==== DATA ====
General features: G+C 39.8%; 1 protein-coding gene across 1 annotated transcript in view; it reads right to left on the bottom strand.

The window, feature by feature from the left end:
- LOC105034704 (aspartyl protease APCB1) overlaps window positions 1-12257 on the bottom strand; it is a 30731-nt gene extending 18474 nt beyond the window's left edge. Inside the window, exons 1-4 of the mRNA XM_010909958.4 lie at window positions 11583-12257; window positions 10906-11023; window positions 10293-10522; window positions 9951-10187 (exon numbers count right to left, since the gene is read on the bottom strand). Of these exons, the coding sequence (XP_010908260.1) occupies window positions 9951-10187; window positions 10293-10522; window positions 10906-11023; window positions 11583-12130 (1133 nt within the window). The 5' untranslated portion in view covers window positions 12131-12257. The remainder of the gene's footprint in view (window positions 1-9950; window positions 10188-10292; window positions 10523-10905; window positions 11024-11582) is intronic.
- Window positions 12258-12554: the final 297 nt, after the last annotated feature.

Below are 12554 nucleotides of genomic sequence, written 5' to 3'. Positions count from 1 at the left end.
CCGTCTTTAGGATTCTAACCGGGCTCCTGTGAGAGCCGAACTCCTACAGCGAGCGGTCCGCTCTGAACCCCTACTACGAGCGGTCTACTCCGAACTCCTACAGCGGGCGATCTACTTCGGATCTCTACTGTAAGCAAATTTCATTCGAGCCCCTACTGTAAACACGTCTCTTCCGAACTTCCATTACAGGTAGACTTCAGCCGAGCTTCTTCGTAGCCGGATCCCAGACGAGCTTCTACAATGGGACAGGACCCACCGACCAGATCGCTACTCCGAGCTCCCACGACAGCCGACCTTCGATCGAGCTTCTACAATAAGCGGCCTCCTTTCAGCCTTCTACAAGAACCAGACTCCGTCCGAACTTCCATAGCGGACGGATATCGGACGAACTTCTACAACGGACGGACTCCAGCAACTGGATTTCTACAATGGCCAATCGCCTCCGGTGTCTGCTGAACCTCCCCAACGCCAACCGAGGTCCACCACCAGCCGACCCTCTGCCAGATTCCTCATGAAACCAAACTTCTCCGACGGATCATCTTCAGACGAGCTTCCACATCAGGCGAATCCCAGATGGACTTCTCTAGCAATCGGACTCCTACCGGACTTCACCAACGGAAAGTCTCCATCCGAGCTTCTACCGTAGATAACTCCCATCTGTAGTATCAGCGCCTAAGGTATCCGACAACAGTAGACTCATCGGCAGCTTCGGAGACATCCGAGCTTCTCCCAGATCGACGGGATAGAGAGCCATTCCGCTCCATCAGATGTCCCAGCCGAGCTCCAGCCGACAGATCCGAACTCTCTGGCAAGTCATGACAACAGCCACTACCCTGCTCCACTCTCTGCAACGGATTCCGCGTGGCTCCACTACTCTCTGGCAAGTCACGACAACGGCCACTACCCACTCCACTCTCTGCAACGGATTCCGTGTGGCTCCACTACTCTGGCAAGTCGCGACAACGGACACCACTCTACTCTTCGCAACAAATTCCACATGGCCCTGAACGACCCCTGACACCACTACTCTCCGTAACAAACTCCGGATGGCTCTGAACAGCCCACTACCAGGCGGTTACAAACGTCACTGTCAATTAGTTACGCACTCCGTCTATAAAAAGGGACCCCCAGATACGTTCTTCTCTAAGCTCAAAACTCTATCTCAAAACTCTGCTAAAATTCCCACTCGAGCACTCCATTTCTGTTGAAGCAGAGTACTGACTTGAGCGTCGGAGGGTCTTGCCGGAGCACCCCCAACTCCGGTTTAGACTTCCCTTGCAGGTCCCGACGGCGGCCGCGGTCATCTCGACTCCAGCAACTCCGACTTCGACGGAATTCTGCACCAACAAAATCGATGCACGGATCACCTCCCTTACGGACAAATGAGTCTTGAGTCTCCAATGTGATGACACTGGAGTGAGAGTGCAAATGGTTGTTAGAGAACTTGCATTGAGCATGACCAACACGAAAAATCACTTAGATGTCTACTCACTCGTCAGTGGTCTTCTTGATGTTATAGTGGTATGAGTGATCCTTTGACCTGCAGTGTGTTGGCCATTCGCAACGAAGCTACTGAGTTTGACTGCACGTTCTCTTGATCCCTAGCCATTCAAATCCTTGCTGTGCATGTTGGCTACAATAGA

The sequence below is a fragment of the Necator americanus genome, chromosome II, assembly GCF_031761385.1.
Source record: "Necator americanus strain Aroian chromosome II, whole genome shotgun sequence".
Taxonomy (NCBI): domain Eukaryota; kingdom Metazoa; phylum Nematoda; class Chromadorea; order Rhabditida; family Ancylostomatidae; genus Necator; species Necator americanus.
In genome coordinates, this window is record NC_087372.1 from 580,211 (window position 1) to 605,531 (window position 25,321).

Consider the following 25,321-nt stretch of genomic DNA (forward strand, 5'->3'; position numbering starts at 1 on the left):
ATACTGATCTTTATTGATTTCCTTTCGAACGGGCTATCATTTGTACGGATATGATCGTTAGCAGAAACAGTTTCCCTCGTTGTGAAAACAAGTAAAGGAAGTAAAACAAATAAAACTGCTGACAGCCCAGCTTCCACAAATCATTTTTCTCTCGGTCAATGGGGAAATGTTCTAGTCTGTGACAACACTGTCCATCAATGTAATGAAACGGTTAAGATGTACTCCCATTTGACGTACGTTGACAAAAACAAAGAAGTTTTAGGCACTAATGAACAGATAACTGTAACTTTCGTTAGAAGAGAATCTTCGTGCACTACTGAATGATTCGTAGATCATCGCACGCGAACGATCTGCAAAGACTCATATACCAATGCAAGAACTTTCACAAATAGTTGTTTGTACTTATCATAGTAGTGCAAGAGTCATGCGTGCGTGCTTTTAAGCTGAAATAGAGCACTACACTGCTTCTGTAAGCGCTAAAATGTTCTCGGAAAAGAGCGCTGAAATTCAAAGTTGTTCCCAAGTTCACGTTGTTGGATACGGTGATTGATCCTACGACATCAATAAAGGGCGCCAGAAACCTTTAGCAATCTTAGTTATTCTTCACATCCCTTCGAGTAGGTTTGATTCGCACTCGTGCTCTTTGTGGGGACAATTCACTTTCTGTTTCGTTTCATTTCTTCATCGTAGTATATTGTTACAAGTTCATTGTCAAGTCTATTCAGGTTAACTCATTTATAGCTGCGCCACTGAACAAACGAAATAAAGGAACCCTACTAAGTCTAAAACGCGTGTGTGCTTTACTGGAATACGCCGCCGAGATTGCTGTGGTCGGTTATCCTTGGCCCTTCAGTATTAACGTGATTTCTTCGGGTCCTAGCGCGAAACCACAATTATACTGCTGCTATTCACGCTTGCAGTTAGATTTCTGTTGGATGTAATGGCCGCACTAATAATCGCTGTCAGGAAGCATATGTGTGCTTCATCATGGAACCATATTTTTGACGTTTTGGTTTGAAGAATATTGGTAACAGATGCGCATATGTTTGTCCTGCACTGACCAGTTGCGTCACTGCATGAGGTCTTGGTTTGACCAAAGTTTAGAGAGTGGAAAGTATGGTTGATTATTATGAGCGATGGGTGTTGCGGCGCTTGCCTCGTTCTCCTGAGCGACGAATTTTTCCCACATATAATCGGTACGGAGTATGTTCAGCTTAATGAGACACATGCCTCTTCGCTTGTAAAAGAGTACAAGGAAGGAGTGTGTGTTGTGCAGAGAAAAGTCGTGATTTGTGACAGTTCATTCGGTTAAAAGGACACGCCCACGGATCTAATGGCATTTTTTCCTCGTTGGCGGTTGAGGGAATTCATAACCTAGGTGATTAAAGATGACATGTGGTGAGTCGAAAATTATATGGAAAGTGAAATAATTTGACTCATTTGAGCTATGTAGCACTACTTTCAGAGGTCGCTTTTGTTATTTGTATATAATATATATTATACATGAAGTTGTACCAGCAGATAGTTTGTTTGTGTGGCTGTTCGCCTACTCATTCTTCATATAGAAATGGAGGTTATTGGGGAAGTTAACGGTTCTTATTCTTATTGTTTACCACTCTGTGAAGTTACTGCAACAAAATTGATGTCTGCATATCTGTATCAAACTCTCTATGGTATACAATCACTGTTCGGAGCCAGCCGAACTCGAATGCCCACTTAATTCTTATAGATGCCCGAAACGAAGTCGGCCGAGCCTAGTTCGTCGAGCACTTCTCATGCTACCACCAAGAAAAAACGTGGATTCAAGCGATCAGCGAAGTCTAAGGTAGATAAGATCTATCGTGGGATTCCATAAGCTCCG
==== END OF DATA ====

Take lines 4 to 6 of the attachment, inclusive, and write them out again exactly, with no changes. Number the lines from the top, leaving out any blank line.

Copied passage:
- Window positions 12258-12554: the final 297 nt, after the last annotated feature.

Below are 12554 nucleotides of genomic sequence, written 5' to 3'. Positions count from 1 at the left end.
CCGTCTTTAGGATTCTAACCGGGCTCCTGTGAGAGCCGAACTCCTACAGCGAGCGGTCCGCTCTGAACCCCTACTACGAGCGGTCTACTCCGAACTCCTACAGCGGGCGATCTACTTCGGATCTCTACTGTAAGCAAATTTCATTCGAGCCCCTACTGTAAACACGTCTCTTCCGAACTTCCATTACAGGTAGACTTCAGCCGAGCTTCTTCGTAGCCGGATCCCAGACGAGCTTCTACAATGGGACAGGACCCACCGACCAGATCGCTACTCCGAGCTCCCACGACAGCCGACCTTCGATCGAGCTTCTACAATAAGCGGCCTCCTTTCAGCCTTCTACAAGAACCAGACTCCGTCCGAACTTCCATAGCGGACGGATATCGGACGAACTTCTACAACGGACGGACTCCAGCAACTGGATTTCTACAATGGCCAATCGCCTCCGGTGTCTGCTGAACCTCCCCAACGCCAACCGAGGTCCACCACCAGCCGACCCTCTGCCAGATTCCTCATGAAACCAAACTTCTCCGACGGATCATCTTCAGACGAGCTTCCACATCAGGCGAATCCCAGATGGACTTCTCTAGCAATCGGACTCCTACCGGACTTCACCAACGGAAAGTCTCCATCCGAGCTTCTACCGTAGATAACTCCCATCTGTAGTATCAGCGCCTAAGGTATCCGACAACAGTAGACTCATCGGCAGCTTCGGAGACATCCGAGCTTCTCCCAGATCGACGGGATAGAGAGCCATTCCGCTCCATCAGATGTCCCAGCCGAGCTCCAGCCGACAGATCCGAACTCTCTGGCAAGTCATGACAACAGCCACTACCCTGCTCCACTCTCTGCAACGGATTCCGCGTGGCTCCACTACTCTCTGGCAAGTCACGACAACGGCCACTACCCACTCCACTCTCTGCAACGGATTCCGTGTGGCTCCACTACTCTGGCAAGTCGCGACAACGGACACCACTCTACTCTTCGCAACAAATTCCACATGGCCCTGAACGACCCCTGACACCACTACTCTCCGTAACAAACTCCGGATGGCTCTGAACAGCCCACTACCAGGCGGTTACAAACGTCACTGTCAATTAGTTACGCACTCCGTCTATAAAAAGGGACCCCCAGATACGTTCTTCTCTAAGCTCAAAACTCTATCTCAAAACTCTGCTAAAATTCCCACTCGAGCACTCCATTTCTGTTGAAGCAGAGTACTGACTTGAGCGTCGGAGGGTCTTGCCGGAGCACCCCCAACTCCGGTTTAGACTTCCCTTGCAGGTCCCGACGGCGGCCGCGGTCATCTCGACTCCAGCAACTCCGACTTCGACGGAATTCTGCACCAACAAAATCGATGCACGGATCACCTCCCTTACGGACAAATGAGTCTTGAGTCTCCAATGTGATGACACTGGAGTGAGAGTGCAAATGGTTGTTAGAGAACTTGCATTGAGCATGACCAACACGAAAAATCACTTAGATGTCTACTCACTCGTCAGTGGTCTTCTTGATGTTATAGTGGTATGAGTGATCCTTTGACCTGCAGTGTGTTGGCCATTCGCAACGAAGCTACTGAGTTTGACTGCACGTTCTCTTGATCCCTAGCCATTCAAATCCTTGCTGTGCATGTTGGCTACAATAGA